Jury Duty: The Short Version. Really.

shutterstock_94093495I Mean This When I Say: Sometimes Democracy Needs More Upraised Middle Fingers That Clean Up Nice.

I often like to argue that I am more of a patriot than most, because I am the first person to jump at the possibility that the entire system is broken, and needs to be rebuilt in a decentralized way, run by women and minorities, preferably.  The right combination of influences, friends, drugs, music, and intellectual journeys I made as a late teen / 20 something bred in me this notion that most systems are flawed by default, and to tear them down in favor of something else – sometime, anything else – is always preferable in the end.  As time went on, I started to see the folly in much of that thinking, and more pointedly, exposure to other ideas and systems of thought – filtered through this hypercritical bullshit punk rock perspective – only led to me to having a much more well rounded point of view by the time I graduated from college.

That being said, I have come to believe that most systems are still flawed, yes, but that by asking questions, and trying to understand these broken systems, you can interject into them the kind of meta-analysis that might cause others to think.  This does not mean that I have often been successful or right when I’ve had to navigate local government or bureaucracies.  At least I feel as if I’m not compromising my own principles when I behave that way, as artificial and arbitrary as my ever-evolving principles might be.

All of this is a long was of saying that I’m absolutely in support of attending and participating in Jury Duty when you get called.  I would only hope that there would be a skeptical ex-weirdo who can put on a shirt and tie on my own jury if, for whatever reason, I wound up in some sort of trial. That’s not to suggest that I’m the kind of guy who would end up in a trial on a regular basis, just that I would want someone to be “of my peers” if I were in their shoes, so it only stands to reason the opposite would be true.  I feel it is my responsibility to be the agent of question-asking and curious weirdos in public, and that applies to Jury Duty, too.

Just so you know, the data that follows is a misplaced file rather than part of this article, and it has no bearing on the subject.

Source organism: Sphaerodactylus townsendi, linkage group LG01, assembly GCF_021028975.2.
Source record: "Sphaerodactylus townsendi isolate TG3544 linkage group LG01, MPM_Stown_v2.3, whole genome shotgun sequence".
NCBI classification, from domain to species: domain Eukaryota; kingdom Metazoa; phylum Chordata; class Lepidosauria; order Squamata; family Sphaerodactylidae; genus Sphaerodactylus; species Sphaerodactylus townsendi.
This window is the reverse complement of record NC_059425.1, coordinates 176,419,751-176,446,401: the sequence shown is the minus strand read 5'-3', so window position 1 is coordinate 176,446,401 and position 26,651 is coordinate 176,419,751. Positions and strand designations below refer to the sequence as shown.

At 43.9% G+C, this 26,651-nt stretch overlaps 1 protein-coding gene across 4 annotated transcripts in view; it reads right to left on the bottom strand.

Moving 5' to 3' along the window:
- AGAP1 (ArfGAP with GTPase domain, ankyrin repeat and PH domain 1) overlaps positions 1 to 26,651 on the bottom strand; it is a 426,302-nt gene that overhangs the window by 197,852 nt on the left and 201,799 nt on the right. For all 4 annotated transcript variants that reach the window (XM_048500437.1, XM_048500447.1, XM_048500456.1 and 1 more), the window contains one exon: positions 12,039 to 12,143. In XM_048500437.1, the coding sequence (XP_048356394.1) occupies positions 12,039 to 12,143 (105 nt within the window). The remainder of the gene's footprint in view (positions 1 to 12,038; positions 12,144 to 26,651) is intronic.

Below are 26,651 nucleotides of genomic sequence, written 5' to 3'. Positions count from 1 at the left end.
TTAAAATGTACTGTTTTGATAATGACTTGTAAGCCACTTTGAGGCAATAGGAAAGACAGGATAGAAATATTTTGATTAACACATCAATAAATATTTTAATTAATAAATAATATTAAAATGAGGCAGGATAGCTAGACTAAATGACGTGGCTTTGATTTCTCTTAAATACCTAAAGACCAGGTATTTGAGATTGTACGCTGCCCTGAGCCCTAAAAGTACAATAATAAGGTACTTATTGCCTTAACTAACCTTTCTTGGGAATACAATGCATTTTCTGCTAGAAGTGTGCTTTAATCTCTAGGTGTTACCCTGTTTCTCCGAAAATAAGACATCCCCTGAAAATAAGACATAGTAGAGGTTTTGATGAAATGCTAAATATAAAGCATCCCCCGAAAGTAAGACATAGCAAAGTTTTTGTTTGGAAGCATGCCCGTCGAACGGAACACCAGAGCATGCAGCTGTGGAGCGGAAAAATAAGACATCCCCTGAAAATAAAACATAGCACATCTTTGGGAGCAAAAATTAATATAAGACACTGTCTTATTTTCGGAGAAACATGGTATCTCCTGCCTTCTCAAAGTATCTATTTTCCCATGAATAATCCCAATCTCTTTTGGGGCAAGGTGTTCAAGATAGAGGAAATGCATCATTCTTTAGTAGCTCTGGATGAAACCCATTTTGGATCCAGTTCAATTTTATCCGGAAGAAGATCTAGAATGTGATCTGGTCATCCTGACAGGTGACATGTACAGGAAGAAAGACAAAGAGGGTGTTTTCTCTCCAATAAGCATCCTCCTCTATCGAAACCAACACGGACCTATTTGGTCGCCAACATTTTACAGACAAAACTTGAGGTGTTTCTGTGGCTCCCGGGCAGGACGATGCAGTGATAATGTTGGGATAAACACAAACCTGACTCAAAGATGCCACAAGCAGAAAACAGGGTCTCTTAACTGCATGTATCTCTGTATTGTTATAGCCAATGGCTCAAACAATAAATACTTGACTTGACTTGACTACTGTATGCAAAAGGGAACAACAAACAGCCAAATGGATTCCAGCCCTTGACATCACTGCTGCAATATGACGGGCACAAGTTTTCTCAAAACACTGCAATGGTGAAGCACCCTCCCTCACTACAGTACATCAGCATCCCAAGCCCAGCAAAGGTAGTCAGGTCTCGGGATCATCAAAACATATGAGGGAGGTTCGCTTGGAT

Flashback.  Portland.  2002.  

I was called for Jury Duty one other time in life, over 10 years ago.  What I remember most was a lot of waiting and reading, an eventually I was sent home, and I never heard from Multnomah County again.  I was single at the time, and my job paid for me to go, so why not participate in the world of law in a meaningful way?  And, so what if I wasn’t called for a case?  It would all happen again, and I was happy to be a cog in that wheel.  Eventually I would actually participate, the next time I was called, and that would be fine.

As the years went on, it became clear that not only was I not going to get called again, I just got sadder about how this vestige of democracy was within my reach, and yet so far away.  I was convinced that I was a perfect candidate, but I was just never called into action, and never given a chance to give my particular assets a chance to shine.  Another case of the super-hero who could have saved the day, save for the world’s inability to recognize the power he could wield, if they would only let him.  This seemed to be so symbolic of my relationship with so many things, and it just made me feel bad to think about what that might mean for how broken the system really might be.  Or legal fate is not through carefully reasoned measurements of truth, but given over to random chance.